I appreciate this opportunity to offer some perspective about EPA’s work at the Smurfit Stone site as a follow up to the Missoula Current’s August 20 article which, regrettably, contained inaccurate information and was published without any request for information from EPA.
First and foremost, I’d like to emphasize that EPA is proceeding deliberately, in accordance with the Superfund law, to ensure a thorough investigation of site conditions and risk at the site. Superfund, or more formally known as the Comprehensive Environmental Response, Compensation, and Liability Act (CERCLA), has worked to secure human health and the environment in our nation’s communities for more than four decades, applying a rigorous, science-based process to evaluate and address contaminated properties.
The Superfund process involves a series of steps that focus on building a body of data to inform science-based decisions about site conditions, risks, and the need for cleanup actions. In 2015, EPA negotiated an order with the potentially responsible parties at the Smurfit Stone site, who are now conducting a specific aspect of the Superfund process called the remedial investigation.
One of the primary purposes of this investigation is to produce information that helps us evaluate risks, including on and off-site exposure scenarios and risk assessment documents that explain if and how site-related contaminants are affecting, or could potentially affect, people and the environment.
The emphasis on site-related is worth noting, as EPA’s task under Superfund is to discern and respond to impacts and risks that are associated with a specific site, not those that occur from other sources. As a result, the scope and objectives of our efforts at the Smurfit Stone site are different from the broader, natural resource damage assessment being conducted by the State of Montana.
EPA’s focus on site-specific risk is particularly important at the Smurfit Stone site, as we know contaminants of concern at the site are also present in surface waters (and are also associated with historic land uses) throughout the Clark Fork watershed.
Collaboration, communication, and responsiveness to input are hallmarks of the Superfund process — and EPA has worked hard to apply these principles at the Smurfit Stone site. As such, we are developing the site risk assessments with significant contributions from many partners, including Montana Department of Environmental Quality and Montana Department of Fish, Wildlife and Parks (FWP).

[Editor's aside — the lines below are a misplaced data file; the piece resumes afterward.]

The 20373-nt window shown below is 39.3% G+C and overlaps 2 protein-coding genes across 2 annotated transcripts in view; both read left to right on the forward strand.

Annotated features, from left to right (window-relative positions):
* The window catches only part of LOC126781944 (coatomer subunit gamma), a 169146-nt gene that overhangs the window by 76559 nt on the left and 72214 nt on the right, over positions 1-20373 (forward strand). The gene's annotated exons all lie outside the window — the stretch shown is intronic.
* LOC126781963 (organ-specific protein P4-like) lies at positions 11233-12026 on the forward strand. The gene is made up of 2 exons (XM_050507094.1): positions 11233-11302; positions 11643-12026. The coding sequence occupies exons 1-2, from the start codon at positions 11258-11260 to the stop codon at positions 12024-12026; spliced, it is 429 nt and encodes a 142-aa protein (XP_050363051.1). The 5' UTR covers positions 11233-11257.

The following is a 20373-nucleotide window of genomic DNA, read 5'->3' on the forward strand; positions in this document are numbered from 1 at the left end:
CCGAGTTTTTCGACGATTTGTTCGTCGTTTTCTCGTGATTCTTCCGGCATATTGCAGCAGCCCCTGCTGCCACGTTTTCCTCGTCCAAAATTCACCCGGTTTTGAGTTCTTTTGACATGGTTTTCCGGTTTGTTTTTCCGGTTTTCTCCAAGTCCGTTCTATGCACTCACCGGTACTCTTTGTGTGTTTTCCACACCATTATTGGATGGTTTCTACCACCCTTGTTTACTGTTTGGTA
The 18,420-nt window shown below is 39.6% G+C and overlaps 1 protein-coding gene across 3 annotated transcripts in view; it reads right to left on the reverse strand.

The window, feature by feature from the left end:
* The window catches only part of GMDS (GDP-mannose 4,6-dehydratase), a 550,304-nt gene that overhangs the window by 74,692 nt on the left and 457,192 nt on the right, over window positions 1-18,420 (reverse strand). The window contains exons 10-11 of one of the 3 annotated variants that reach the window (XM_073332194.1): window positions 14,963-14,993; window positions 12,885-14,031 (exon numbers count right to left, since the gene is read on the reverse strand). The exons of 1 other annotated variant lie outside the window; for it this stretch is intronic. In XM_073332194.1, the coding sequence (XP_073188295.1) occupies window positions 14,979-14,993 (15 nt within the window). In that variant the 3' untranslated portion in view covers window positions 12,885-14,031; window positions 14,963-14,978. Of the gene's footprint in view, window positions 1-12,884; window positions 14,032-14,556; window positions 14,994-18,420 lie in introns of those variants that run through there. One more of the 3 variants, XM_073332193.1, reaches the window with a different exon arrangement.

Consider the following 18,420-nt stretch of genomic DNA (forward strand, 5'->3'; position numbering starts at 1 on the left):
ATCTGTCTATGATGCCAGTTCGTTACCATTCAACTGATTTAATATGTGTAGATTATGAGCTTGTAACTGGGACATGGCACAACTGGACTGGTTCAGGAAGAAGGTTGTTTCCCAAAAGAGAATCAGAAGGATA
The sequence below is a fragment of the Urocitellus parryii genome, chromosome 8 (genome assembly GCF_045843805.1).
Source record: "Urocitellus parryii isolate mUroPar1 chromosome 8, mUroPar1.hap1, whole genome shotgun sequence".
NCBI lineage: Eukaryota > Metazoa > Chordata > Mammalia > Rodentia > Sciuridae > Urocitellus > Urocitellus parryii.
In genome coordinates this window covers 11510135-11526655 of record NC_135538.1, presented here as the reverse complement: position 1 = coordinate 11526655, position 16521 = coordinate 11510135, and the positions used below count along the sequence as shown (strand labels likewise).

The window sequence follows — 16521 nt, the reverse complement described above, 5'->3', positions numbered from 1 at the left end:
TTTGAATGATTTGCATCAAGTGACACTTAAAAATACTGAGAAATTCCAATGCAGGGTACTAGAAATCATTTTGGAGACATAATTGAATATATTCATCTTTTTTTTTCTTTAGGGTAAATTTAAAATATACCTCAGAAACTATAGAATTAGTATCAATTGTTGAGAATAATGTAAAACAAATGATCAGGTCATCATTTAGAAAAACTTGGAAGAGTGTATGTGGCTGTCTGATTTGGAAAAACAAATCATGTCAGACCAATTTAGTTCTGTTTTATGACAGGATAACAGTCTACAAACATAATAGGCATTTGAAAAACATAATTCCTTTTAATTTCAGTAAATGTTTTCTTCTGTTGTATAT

For example, in 2018 and 2019, EPA worked closely with Montana FWP to identify gaps and collect additional data needed to fully characterize dioxin/furan and PCB fish-tissue concentrations and develop human fish consumption risk estimates.
We also established a Biological Technical Assistance Group to facilitate even broader collaboration on the risk assessments, including the development and review of work plans, sampling locations and methods, and documents.
Above all, Superfund is about an unyielding commitment to science and ‘following the data’ as we move through the process. To date, EPA has analyzed a broad spectrum of information at the Smurfit Stone site, including tissue data from large fish (rainbow trout, northern pike) and small fish (longnose dace) from the Clark Fork River and its tributaries; macroinvertebrates (bugs) from ponds and creeks; and small mammals.
Additionally, we have considered comprehensive data from sediment, surface water, ground water, sediment porewater, surface soil and FINAL subsurface soil samples, including six years of biannual groundwater samples taken from 56 monitoring wells. This information has built a robust picture of site conditions, which will form the basis for the final risk assessments and the next step in the Superfund process: determining whether site risks warrant additional action.
EPA is confident in the Superfund process, which at its core, is intended to ensure that those responsible for pollution are held accountable, and decisions about site impacts, risks and cleanup needs are based on a comprehensive evaluation of science and technical information.
EPA will continue following the data as we move forward and will remain transparent as we share and discuss site information with the public and our state and local partners. For more information, including EPA’s current risk assessment documents, please visit the EPA Smurfit Stone website.
Betsy Smidinger is director of the Superfund and Emergency Management Division of EPA